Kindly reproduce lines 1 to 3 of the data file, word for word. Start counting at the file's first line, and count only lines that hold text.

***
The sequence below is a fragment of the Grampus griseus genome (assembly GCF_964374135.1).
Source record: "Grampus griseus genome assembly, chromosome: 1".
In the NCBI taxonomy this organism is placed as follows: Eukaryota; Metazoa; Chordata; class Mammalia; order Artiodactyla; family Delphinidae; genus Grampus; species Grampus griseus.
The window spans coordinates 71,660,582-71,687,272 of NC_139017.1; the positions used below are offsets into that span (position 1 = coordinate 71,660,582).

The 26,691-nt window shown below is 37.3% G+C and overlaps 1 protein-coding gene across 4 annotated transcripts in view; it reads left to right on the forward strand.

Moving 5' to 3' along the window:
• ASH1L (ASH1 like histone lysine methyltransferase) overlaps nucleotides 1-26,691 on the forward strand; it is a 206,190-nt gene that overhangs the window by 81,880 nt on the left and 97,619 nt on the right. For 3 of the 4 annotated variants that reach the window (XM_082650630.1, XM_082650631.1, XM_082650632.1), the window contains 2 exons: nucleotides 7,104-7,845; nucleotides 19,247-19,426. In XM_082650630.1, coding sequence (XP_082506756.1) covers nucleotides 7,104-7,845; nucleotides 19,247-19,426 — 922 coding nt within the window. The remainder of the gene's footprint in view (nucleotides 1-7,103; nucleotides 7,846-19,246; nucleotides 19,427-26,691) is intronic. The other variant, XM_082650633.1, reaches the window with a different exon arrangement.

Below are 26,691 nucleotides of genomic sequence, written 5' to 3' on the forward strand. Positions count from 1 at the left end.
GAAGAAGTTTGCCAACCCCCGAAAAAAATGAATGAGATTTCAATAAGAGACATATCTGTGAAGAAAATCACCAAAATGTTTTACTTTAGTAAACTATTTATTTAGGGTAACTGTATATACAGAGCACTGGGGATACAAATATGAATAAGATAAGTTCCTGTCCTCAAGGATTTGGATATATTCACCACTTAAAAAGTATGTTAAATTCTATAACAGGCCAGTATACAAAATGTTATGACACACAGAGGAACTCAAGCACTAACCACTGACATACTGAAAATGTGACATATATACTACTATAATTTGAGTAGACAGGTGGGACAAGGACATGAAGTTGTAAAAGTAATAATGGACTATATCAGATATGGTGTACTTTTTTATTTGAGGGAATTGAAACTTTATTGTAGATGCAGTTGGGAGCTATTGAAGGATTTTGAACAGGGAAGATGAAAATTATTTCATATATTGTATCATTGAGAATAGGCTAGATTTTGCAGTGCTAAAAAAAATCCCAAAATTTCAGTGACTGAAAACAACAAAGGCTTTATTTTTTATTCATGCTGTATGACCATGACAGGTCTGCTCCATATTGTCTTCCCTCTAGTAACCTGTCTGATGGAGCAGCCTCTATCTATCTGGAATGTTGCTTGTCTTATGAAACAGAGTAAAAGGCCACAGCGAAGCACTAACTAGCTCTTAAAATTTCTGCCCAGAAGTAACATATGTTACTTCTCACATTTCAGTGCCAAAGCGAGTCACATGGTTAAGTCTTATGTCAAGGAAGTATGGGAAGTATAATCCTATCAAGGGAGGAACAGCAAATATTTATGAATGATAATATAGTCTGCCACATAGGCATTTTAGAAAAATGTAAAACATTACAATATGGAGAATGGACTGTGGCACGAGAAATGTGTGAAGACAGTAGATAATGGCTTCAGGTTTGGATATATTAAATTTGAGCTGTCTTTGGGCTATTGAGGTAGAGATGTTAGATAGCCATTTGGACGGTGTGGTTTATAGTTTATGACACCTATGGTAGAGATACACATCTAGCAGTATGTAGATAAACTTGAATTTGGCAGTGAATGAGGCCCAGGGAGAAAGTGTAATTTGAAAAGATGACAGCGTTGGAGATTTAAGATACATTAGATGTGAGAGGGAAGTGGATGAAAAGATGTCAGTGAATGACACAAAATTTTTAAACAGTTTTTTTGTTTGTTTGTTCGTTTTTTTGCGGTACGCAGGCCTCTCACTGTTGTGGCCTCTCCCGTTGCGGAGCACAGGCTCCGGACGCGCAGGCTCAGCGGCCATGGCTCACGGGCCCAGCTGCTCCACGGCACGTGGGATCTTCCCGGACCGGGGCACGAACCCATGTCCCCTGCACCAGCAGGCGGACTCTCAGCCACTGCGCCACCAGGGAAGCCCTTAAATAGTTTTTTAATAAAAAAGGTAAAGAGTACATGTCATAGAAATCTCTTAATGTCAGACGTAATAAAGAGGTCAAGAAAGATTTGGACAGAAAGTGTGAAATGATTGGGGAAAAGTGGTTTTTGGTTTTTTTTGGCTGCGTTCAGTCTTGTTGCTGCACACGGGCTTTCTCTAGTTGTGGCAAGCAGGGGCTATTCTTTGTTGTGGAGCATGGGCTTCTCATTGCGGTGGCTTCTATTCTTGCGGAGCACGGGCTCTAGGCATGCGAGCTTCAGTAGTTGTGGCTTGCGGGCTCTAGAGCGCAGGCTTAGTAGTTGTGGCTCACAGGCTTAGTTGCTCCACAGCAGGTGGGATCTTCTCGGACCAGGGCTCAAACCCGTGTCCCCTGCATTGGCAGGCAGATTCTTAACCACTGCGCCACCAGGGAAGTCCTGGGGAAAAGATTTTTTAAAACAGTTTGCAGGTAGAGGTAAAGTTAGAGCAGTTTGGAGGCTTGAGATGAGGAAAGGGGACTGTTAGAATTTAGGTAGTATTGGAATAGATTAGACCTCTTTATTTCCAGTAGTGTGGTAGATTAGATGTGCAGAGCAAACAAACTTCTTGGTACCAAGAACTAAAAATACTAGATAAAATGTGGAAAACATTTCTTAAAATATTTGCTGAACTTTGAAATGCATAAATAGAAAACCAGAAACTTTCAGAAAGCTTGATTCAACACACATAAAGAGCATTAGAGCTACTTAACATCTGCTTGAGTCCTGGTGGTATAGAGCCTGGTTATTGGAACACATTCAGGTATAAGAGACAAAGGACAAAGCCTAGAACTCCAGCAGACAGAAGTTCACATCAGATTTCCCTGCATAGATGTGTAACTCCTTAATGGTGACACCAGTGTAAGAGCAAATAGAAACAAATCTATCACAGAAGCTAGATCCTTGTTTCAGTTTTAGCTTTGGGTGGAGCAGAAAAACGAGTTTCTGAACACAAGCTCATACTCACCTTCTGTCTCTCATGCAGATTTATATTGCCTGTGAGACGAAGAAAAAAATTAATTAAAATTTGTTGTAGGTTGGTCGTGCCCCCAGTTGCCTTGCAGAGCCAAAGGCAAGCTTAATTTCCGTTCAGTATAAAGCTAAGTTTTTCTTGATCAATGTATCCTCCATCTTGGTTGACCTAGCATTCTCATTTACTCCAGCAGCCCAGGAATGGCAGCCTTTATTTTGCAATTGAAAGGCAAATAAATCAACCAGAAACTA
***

The sequence below is a fragment of the Grampus griseus genome (assembly GCF_964374135.1).
Source record: "Grampus griseus genome assembly, chromosome: 1".
In the NCBI taxonomy this organism is placed as follows: Eukaryota; Metazoa; Chordata; class Mammalia; order Artiodactyla; family Delphinidae; genus Grampus; species Grampus griseus.